Image from the website of Yihong Li of the Department of Dentistry, NYU

Image from the website of Yihong Li of the Department of Dentistry, NYU


On the other side of the Atlantic, Microbiology International distributes the Don Whitley Scientific anaerobic workstation to North American groups researching the oral bacteriome in physiology and disease. Dr. Yihong Li at New York University Department of Dentistry uses his A35 workstation “to facilitate cutting-edge research in clinical microbiology, antimicrobial treatment evaluation, and infectious disease identification.” The A35 can accommodate up to 600 90 mm plates and features bare-handed access to a consistent and strictly anaerobic environment, reliably monitored by the Anaerobic Conditions Monitoring System. Dr. Li’s research on dental caries has shown that the anaerobic environment is essential for colonization by oral lactobacilli. His group’s large-scale studies of the diversity of lactobacilli associated with severe early childhood caries have demonstrated the necessity to provide a range of anaerobic and microaerophilic niche environments in order to capture the complexity of Lactobacillus variables.


Dr. Li’s group will be presenting new research on oral biofilms at the AADR conference.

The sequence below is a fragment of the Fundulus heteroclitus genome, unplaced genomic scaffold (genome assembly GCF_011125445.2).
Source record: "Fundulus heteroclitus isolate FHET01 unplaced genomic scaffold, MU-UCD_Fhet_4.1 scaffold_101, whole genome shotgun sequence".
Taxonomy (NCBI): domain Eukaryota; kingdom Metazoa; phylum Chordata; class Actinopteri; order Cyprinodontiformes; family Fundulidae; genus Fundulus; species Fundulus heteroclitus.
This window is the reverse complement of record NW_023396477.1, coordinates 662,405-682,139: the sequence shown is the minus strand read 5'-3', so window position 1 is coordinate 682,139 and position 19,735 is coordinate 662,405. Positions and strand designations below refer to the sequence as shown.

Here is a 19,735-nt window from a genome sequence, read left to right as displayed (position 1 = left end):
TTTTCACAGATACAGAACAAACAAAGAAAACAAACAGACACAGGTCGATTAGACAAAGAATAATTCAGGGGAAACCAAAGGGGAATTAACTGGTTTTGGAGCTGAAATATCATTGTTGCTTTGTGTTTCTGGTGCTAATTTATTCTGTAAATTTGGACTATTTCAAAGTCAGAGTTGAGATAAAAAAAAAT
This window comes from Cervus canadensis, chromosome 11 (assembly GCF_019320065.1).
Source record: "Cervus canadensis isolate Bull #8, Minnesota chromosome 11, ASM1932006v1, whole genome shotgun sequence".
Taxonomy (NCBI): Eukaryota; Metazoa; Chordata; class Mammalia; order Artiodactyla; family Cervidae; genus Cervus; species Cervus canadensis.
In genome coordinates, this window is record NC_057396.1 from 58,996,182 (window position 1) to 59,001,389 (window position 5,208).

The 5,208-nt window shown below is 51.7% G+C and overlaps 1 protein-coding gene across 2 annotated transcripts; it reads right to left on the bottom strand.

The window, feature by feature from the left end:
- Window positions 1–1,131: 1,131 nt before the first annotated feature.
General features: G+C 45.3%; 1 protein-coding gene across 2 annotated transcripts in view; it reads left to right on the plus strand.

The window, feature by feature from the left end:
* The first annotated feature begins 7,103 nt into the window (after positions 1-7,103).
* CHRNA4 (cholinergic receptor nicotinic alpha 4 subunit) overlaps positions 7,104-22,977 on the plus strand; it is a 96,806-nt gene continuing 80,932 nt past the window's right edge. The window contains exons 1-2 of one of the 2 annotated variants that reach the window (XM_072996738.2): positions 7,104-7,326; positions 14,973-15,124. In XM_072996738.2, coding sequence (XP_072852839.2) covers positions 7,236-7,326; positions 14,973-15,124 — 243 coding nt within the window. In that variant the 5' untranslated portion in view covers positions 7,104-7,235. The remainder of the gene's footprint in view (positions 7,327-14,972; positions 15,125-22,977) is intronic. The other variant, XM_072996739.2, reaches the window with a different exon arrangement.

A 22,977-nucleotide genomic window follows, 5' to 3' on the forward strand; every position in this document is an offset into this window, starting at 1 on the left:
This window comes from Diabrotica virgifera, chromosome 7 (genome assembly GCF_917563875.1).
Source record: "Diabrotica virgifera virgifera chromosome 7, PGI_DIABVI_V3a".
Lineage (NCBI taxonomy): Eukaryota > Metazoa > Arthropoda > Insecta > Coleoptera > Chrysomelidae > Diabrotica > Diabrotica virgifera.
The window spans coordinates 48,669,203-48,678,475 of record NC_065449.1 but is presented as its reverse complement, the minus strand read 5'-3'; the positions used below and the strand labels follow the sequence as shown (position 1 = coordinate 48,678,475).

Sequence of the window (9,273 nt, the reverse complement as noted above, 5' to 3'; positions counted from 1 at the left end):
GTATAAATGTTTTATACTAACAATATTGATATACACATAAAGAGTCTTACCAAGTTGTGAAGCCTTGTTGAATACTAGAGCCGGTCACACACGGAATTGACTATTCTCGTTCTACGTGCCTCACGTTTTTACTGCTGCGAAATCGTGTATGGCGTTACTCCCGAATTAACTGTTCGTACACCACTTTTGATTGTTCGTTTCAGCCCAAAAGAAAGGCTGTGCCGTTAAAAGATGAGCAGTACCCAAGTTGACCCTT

Visit Microbiology International at  the AADR/IADR meeting in San Francisco on 22-25 March to experience anaerobic workstations for yourself! 

Interview with Dr. William Weiss from University of North Texas

Our US distributor Microbiology International carried out this in-depth interview with Dr. William Weiss, a Whitley Workstation user from University of North Texas. 

Dr. William Weiss is the Director of Pre-Clinical Services at University of North Texas in Fort Worth, working to develop animal models in infectious disease for the evaluation of new and novel therapies in antibacterial, antifungal and antiviral research. He has been using a Don Whitley Scientific DG250 and an A35 anaerobic workstation for about two decades.

Read more about his research on novel antibiotics for the treatment of Clostridium difficile infection here.

Q: What manner of specimens are you working with and which bacteria do you cultivate in the anaerobic workstation?

A: Here in the Pre-Clinical Services group, we are essentially a contract research organization, and the majority of our work in the A35 anaerobic workstation involves C. difficile. We are carrying out various research projects for different pharmaceutical companies, and biotechnology companies, here in the US, as well as Europe and South America. There are various experimental models for reproducing C. difficile disease, for example, the “gold standard” model involving the hamster, and there is also one that involves mice.